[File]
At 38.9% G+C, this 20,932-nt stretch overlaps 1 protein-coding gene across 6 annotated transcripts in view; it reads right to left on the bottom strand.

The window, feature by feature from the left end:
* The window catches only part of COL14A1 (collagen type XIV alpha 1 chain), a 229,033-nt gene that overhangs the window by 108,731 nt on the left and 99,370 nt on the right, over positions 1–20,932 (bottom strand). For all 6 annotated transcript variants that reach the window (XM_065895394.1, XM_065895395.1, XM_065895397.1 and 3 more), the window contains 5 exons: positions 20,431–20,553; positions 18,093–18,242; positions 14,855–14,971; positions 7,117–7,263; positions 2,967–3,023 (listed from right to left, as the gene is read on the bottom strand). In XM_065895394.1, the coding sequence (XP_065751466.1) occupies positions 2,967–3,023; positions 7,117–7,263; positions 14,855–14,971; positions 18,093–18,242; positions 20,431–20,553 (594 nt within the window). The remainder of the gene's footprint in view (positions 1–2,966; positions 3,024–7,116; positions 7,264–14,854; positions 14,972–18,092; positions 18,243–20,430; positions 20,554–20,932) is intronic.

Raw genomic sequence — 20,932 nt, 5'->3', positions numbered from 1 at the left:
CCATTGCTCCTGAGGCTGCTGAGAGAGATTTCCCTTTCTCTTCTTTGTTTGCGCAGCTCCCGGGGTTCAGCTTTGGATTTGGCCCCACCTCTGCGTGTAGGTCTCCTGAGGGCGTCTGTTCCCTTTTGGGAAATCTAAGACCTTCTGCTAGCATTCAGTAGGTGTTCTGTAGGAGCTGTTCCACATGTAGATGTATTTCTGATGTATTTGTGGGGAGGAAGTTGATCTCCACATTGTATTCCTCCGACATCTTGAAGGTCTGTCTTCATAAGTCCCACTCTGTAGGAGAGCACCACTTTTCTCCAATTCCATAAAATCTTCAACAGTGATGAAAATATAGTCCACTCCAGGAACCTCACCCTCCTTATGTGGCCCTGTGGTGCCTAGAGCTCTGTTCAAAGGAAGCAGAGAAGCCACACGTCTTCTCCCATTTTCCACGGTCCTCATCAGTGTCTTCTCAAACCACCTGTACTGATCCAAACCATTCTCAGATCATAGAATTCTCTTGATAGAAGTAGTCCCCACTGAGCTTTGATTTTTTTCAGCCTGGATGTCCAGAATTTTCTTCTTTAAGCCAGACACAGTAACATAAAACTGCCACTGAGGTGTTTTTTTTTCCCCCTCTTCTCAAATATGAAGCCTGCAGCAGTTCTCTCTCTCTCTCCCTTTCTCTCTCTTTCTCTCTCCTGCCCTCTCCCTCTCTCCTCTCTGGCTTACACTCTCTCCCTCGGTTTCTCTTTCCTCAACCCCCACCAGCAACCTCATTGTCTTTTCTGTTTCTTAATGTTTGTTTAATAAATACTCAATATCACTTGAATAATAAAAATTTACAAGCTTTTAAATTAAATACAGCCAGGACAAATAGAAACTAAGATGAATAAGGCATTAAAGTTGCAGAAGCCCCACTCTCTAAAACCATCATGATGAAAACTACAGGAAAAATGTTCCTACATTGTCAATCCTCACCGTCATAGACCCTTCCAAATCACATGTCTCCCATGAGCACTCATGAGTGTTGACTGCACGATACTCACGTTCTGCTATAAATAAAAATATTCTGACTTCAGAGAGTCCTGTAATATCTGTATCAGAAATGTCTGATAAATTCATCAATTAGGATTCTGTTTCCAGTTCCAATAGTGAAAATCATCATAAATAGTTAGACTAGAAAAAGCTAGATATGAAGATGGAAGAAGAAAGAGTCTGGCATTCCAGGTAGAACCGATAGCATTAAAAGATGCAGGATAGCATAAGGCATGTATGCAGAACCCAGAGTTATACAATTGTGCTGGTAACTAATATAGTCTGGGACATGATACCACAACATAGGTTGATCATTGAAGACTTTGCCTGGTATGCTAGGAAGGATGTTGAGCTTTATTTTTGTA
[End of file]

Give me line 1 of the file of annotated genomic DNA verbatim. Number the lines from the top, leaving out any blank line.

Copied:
At 38.9% G+C, this 20,932-nt stretch overlaps 1 protein-coding gene across 6 annotated transcripts in view; it reads right to left on the bottom strand.